Wednesday, August 12, 2015

The Conversion of St Paul

Down into seas unreachable I fall
Burned by the bitter salt encrusting me,
Within, without, around. My body weeps
And all I am is rust, rust and decay,
And crazy laughter from the depths of hell.

It seems another life, another world
Another self, another everything,
Like a child’s toy moved to another pose.
I did another’s wish, thought it my own,
So dutiful, so proud of dutiful!
(Oh, taste the burning bile upon my tongue!)
A shape of dust formed by a desert wind
A self-imagined cutting edge of truth,
And all my glory seen now vanity,
And all my hopes lie crushed in self-despair.

How did I dare presume? Presume to know
The ways of Him whose thoughts are not like mine;
Who rides upon the thunder, clothed in light,
Makes stars sing in their places, shapes the sea,
To deep, on deep, on deep no man can plumb,
And sculpts each blossom, delicate as air?

And yet I thought I knew. That was my sin
Such arrogance as very devils wear,
To think that I could see the face of God
Clear in my own nuancing of the Law,
Clear in my  wrathful scorn for this new Christ,
Clear in my hate for all the humblest ones.

And now the light has shone and I am blind
Spinning down into dark I never dreamed,
All light has gone except one dazzling truth:
This Rabbi Jesus, hated and despised,
Condemned, so I believed, by man and God,
Has vanquished death, is God-his-very-self
Consuming fire that burns up all I knew,
And all I am is prostrate in despair.

Yet, from this place, this lowly, slowly place,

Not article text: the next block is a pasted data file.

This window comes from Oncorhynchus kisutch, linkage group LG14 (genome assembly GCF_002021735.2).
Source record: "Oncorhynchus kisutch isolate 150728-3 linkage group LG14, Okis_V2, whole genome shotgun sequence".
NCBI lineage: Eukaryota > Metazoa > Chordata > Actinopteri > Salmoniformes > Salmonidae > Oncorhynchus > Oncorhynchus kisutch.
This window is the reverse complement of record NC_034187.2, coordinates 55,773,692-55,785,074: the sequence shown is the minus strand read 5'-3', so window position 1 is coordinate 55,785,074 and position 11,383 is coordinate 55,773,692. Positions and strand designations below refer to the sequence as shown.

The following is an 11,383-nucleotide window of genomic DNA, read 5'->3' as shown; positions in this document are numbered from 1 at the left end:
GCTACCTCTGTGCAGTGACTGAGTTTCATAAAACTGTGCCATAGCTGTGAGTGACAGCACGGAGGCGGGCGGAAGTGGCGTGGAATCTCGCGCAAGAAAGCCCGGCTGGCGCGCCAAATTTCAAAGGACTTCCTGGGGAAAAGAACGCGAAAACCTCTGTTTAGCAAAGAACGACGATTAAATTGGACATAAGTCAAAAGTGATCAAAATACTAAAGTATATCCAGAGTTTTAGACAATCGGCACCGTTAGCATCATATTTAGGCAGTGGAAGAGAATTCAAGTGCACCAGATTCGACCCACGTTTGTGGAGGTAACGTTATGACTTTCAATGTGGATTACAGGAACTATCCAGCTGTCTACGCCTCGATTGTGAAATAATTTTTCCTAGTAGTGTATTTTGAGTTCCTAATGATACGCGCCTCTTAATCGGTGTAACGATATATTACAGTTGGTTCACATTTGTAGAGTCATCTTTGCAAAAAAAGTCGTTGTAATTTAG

Where fire and worm eat up my broken soul,
I see compassion on His thorn-scarred face,
This broken God who calls me to be whole.
I see compassion, and it eats away
The very stony bones of what makes me
Till I fall shapeless at his nail-scarred feet,
He reaches bleeding hands and raises me.
Yes, raises me, His utmost enemy,
Undone by all my blackest, darkest sin,
Yet more undone because He loves me here,
And opens up His heart and takes me in.
And I remember busy temple days,
The stench of blood, the incense and the fire,
The long line of unblemished lambs that wait
Their turn to suffer at the knife’s desire.
And see, and know Him now, the Lamb of God,
Wearing my sin and dying in my place;
I see it now, my world turned inside out!
For the first time I recognise His grace.

1 comment:

Unknown said...

Lynn, your poem on Paul's conversion is deep and beautiful. My husband and I are studying Acts in our Sunday School class, so this poem captured the facts as well as the spirit of our study.